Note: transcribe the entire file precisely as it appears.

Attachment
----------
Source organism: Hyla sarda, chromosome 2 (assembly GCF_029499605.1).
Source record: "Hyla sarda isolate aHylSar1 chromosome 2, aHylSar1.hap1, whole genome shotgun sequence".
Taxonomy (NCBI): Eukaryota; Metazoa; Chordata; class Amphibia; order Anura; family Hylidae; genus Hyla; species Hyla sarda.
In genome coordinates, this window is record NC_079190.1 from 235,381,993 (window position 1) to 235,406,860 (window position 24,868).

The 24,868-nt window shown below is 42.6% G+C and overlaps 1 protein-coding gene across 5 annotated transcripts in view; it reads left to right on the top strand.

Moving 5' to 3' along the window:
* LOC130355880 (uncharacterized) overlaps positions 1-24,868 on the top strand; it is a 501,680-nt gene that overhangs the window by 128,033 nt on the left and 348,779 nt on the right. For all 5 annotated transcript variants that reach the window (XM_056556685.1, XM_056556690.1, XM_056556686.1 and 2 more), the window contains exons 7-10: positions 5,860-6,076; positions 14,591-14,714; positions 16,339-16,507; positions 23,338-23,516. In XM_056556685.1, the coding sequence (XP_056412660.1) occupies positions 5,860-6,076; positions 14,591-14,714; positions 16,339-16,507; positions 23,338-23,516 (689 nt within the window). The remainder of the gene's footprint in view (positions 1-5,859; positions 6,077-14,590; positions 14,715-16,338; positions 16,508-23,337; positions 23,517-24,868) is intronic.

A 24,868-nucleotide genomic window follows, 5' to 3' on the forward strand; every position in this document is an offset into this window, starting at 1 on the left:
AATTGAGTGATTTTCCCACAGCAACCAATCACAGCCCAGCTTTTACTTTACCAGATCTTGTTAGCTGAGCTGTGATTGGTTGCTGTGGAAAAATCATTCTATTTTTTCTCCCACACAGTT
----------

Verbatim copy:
Source organism: Hyla sarda, chromosome 2 (assembly GCF_029499605.1).
Source record: "Hyla sarda isolate aHylSar1 chromosome 2, aHylSar1.hap1, whole genome shotgun sequence".
Taxonomy (NCBI): Eukaryota; Metazoa; Chordata; class Amphibia; order Anura; family Hylidae; genus Hyla; species Hyla sarda.
In genome coordinates, this window is record NC_079190.1 from 235,381,993 (window position 1) to 235,406,860 (window position 24,868).

The 24,868-nt window shown below is 42.6% G+C and overlaps 1 protein-coding gene across 5 annotated transcripts in view; it reads left to right on the top strand.

Moving 5' to 3' along the window:
* LOC130355880 (uncharacterized) overlaps positions 1-24,868 on the top strand; it is a 501,680-nt gene that overhangs the window by 128,033 nt on the left and 348,779 nt on the right. For all 5 annotated transcript variants that reach the window (XM_056556685.1, XM_056556690.1, XM_056556686.1 and 2 more), the window contains exons 7-10: positions 5,860-6,076; positions 14,591-14,714; positions 16,339-16,507; positions 23,338-23,516. In XM_056556685.1, the coding sequence (XP_056412660.1) occupies positions 5,860-6,076; positions 14,591-14,714; positions 16,339-16,507; positions 23,338-23,516 (689 nt within the window). The remainder of the gene's footprint in view (positions 1-5,859; positions 6,077-14,590; positions 14,715-16,338; positions 16,508-23,337; positions 23,517-24,868) is intronic.

A 24,868-nucleotide genomic window follows, 5' to 3' on the forward strand; every position in this document is an offset into this window, starting at 1 on the left:
AATTGAGTGATTTTCCCACAGCAACCAATCACAGCCCAGCTTTTACTTTACCAGATCTTGTTAGCTGAGCTGTGATTGGTTGCTGTGGAAAAATCATTCTATTTTTTCTCCCACACAGTT